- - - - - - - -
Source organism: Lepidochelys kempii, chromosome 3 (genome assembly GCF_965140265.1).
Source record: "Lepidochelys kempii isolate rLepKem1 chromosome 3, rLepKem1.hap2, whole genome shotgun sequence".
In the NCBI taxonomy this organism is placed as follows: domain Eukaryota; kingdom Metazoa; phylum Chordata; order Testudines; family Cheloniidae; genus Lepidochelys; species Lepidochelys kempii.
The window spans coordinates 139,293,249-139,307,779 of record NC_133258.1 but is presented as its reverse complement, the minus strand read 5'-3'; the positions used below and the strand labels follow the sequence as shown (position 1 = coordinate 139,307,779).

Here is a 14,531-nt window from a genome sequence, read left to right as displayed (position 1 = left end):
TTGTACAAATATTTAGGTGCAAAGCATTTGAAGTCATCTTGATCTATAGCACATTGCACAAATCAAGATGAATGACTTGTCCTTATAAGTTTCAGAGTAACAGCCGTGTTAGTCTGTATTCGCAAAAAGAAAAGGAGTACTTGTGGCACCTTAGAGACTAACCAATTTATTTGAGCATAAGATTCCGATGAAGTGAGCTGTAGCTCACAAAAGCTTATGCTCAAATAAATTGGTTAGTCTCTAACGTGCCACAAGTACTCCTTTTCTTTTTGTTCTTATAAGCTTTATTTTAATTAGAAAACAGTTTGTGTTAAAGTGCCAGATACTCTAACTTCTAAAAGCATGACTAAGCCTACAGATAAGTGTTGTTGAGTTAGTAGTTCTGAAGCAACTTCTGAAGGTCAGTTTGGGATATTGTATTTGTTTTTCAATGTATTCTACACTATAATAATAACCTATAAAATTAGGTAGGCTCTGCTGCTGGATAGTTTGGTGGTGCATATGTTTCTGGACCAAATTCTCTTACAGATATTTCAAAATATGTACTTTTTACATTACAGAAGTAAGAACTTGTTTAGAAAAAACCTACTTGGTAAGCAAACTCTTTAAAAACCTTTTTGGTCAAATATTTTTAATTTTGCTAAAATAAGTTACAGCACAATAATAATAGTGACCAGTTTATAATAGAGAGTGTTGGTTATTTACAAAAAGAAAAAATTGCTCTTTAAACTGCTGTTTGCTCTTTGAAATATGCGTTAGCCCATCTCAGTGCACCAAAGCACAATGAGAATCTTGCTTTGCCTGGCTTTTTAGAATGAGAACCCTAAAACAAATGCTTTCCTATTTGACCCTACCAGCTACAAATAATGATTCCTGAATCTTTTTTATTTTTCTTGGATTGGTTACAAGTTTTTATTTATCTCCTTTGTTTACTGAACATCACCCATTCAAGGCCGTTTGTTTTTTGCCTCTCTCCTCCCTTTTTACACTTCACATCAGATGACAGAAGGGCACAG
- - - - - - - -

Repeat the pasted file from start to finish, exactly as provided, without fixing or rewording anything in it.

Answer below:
Source organism: Lepidochelys kempii, chromosome 3 (genome assembly GCF_965140265.1).
Source record: "Lepidochelys kempii isolate rLepKem1 chromosome 3, rLepKem1.hap2, whole genome shotgun sequence".
In the NCBI taxonomy this organism is placed as follows: domain Eukaryota; kingdom Metazoa; phylum Chordata; order Testudines; family Cheloniidae; genus Lepidochelys; species Lepidochelys kempii.
The window spans coordinates 139,293,249-139,307,779 of record NC_133258.1 but is presented as its reverse complement, the minus strand read 5'-3'; the positions used below and the strand labels follow the sequence as shown (position 1 = coordinate 139,307,779).

Here is a 14,531-nt window from a genome sequence, read left to right as displayed (position 1 = left end):
TTGTACAAATATTTAGGTGCAAAGCATTTGAAGTCATCTTGATCTATAGCACATTGCACAAATCAAGATGAATGACTTGTCCTTATAAGTTTCAGAGTAACAGCCGTGTTAGTCTGTATTCGCAAAAAGAAAAGGAGTACTTGTGGCACCTTAGAGACTAACCAATTTATTTGAGCATAAGATTCCGATGAAGTGAGCTGTAGCTCACAAAAGCTTATGCTCAAATAAATTGGTTAGTCTCTAACGTGCCACAAGTACTCCTTTTCTTTTTGTTCTTATAAGCTTTATTTTAATTAGAAAACAGTTTGTGTTAAAGTGCCAGATACTCTAACTTCTAAAAGCATGACTAAGCCTACAGATAAGTGTTGTTGAGTTAGTAGTTCTGAAGCAACTTCTGAAGGTCAGTTTGGGATATTGTATTTGTTTTTCAATGTATTCTACACTATAATAATAACCTATAAAATTAGGTAGGCTCTGCTGCTGGATAGTTTGGTGGTGCATATGTTTCTGGACCAAATTCTCTTACAGATATTTCAAAATATGTACTTTTTACATTACAGAAGTAAGAACTTGTTTAGAAAAAACCTACTTGGTAAGCAAACTCTTTAAAAACCTTTTTGGTCAAATATTTTTAATTTTGCTAAAATAAGTTACAGCACAATAATAATAGTGACCAGTTTATAATAGAGAGTGTTGGTTATTTACAAAAAGAAAAAATTGCTCTTTAAACTGCTGTTTGCTCTTTGAAATATGCGTTAGCCCATCTCAGTGCACCAAAGCACAATGAGAATCTTGCTTTGCCTGGCTTTTTAGAATGAGAACCCTAAAACAAATGCTTTCCTATTTGACCCTACCAGCTACAAATAATGATTCCTGAATCTTTTTTATTTTTCTTGGATTGGTTACAAGTTTTTATTTATCTCCTTTGTTTACTGAACATCACCCATTCAAGGCCGTTTGTTTTTTGCCTCTCTCCTCCCTTTTTACACTTCACATCAGATGACAGAAGGGCACAG